Sunday, March 2, 2008

virtual libraries

I’ve worked with half a dozen or so student teachers throughout my teaching career. During the final week of their time with me, I always offered them the option of visiting other classes – as many as possible – to observe and “steal” best practises ideas about classroom management, bulletin board/art ideas, lesson delivery, etc. They had a chance to see both what they would and would not want to incorporate into their teaching platforms. The student teachers always appreciated what would likely be their only opportunity to go “shopping” for a pedagogical war chest in this manner; we more than once fantasized about a university class that would require you to roam from school to school, in city after town, harvesting ideas and cataloguing expertise. Of course, the cost of all this travel would be prohibitive……

….unless you were required to do this from the comfort of your own home, using your personal computer….for EDES 545! Exploring virtual school libraries and the qualities of great virtual school libraries is a nice obligation to undertake. It was kind of like a demonstration of Glazer and Page’s collaborative apprenticeship – without notifying the mentors!

I began compiling a list of great virtual library qualities by peeking into the virtual libraries listed on our EDES 545 Weblinks.

From the M.E.LaZerte High School Library, I liked:
Internet research links to resources
Online databases/ search tools and strategies
Citing sources advice
Links to the Public Library and the U of A – providing extensions for the present and planting seeds for the future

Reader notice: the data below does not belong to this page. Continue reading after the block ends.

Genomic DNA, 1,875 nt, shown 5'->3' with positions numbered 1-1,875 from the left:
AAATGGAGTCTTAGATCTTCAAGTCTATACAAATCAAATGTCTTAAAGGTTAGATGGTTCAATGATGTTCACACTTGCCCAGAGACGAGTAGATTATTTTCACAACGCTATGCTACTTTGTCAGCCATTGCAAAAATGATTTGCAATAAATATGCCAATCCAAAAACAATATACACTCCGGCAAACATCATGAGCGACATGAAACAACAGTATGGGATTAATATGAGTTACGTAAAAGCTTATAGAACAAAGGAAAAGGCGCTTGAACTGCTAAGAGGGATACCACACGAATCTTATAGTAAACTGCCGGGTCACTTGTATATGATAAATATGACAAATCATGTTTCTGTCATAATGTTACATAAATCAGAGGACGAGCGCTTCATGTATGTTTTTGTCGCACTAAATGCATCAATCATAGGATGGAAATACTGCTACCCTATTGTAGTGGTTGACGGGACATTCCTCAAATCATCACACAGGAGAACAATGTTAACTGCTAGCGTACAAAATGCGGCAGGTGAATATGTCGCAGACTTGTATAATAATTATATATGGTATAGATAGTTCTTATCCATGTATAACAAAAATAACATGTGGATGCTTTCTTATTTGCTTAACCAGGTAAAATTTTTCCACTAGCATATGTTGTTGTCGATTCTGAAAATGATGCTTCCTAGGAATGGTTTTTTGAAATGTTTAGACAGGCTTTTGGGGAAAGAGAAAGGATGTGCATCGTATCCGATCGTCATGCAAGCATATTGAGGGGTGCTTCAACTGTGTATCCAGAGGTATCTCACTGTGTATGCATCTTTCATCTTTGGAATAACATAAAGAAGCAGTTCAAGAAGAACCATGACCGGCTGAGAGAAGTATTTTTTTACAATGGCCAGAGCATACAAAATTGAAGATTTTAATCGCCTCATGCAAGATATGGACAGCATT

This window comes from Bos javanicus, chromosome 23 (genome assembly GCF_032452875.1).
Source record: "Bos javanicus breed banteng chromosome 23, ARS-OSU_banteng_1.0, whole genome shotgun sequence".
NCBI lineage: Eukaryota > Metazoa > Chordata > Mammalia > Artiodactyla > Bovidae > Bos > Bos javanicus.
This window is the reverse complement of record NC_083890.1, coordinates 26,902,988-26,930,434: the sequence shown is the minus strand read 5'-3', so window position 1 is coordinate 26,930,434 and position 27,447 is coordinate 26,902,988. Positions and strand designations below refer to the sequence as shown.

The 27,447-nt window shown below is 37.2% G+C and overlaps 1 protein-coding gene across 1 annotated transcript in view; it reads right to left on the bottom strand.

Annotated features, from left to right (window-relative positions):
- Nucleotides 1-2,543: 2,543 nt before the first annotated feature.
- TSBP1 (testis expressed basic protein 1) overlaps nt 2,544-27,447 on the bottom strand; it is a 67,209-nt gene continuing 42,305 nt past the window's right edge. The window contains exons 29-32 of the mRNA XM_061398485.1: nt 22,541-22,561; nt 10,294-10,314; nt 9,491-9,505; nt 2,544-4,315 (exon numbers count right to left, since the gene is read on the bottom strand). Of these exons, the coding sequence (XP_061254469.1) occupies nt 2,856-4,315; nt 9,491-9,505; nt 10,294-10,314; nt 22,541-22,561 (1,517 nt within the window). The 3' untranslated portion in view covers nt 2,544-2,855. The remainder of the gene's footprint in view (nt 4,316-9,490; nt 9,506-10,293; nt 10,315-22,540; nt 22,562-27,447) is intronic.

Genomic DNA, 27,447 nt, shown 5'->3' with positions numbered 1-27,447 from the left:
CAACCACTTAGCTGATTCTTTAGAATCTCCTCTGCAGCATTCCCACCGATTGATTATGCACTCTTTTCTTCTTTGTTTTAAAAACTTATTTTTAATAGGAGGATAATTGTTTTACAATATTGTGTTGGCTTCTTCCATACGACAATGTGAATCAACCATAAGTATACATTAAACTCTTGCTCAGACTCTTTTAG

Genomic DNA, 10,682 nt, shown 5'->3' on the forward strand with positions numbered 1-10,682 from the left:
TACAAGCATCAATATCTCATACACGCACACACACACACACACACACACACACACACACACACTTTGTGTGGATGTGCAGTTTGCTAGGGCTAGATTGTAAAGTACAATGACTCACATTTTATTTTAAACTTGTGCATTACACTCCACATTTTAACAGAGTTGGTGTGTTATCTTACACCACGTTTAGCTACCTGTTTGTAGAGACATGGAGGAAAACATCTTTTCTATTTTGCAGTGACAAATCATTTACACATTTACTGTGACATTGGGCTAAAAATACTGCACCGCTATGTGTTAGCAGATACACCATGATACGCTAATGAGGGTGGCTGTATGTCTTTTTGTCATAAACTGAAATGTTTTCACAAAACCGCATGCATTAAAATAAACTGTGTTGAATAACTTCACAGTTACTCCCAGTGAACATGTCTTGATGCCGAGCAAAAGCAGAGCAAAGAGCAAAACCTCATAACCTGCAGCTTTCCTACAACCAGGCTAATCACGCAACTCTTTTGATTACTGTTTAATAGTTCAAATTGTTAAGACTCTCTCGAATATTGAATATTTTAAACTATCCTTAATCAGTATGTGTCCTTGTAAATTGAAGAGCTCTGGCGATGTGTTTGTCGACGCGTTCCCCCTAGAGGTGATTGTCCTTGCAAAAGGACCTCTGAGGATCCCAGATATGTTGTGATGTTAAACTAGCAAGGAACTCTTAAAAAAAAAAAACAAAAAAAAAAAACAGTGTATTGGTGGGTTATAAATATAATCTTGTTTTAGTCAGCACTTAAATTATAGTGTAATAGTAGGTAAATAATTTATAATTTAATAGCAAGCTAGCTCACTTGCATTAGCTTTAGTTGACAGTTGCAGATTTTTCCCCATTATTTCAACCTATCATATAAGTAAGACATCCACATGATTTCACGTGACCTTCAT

Diploma Exam/Learn Alberta links – good opportunities for extending learning and test preparation
I found the layout of the site unappealing and thought the “study skills” portion may not be too popular with the students, although I like the homework help I found in there. I liked the tutorial on word play and jotted down examples of chiasmus: parallel pieces of writing with word, letter or phrase reversal, like “It’s not the men in my life, it’s the life in my men” or “A magician pulls rabbits out of hats; an experimental psychologist pulls habits out of rats” or “Lust is what makes you want to keep wanting to do it even when you have no desire to be with each other. Love is what makes you want to be with each other even though you have no desire to do it.” But when I returned to the site to link the homework tutorials, I couldn’t find them…..frustrating.

From the Prince of Wales VL, I liked:
The updates – keeps the VL current, in agreement with Minkel’s “cat box” rule: changing some things regularly keeps them fresh
Subject categories – this could speed up searches for specific information
Young Canada Reader’s Choice Awards listed – celebrating our heritage is a good way to instill pride and citizenship; parents would appreciate it when gift shopping, too
New Fiction booklist – generates continued interest in the library

From the fabulous Springfield Township High School VL:
The tour option – made a good overview
Appealing graphics (I noticed the artist shared Valenza’s last name – it had to be her daughter)
Information about the staff, including a photo – this put a human touch on the VL
Upcoming wikis and their potential for collaboration
Information on copyright – a good reminder about ethical work
Online lessons – keeps parents, absent students, beginning teachers, etc. in the loop; cool platform/review for evaluations, encourages teacher sharing and collaboration
General information – hours of operation, contact info including email, fax, phone, physical address
Statement of library policies

From Latimer Road VL
The EDES 545 link! It was nice to see the collaboration extending across different school terms!
The silent reading pass idea – what a great way to add prestige to reading – by making it a special reward
Teacher friendly edublogs, including 10 ways to use blogs with your students – great!
Study skills – How to smarter than a fifth grader is a great title

From Birch Lane Elementary School VL
Student reviews – builds clientele “buy in” – for students and parents
Magazine rack – extends audience appeal, adds contemporary touch

From Belmont VL
Clear, concise, uncluttered format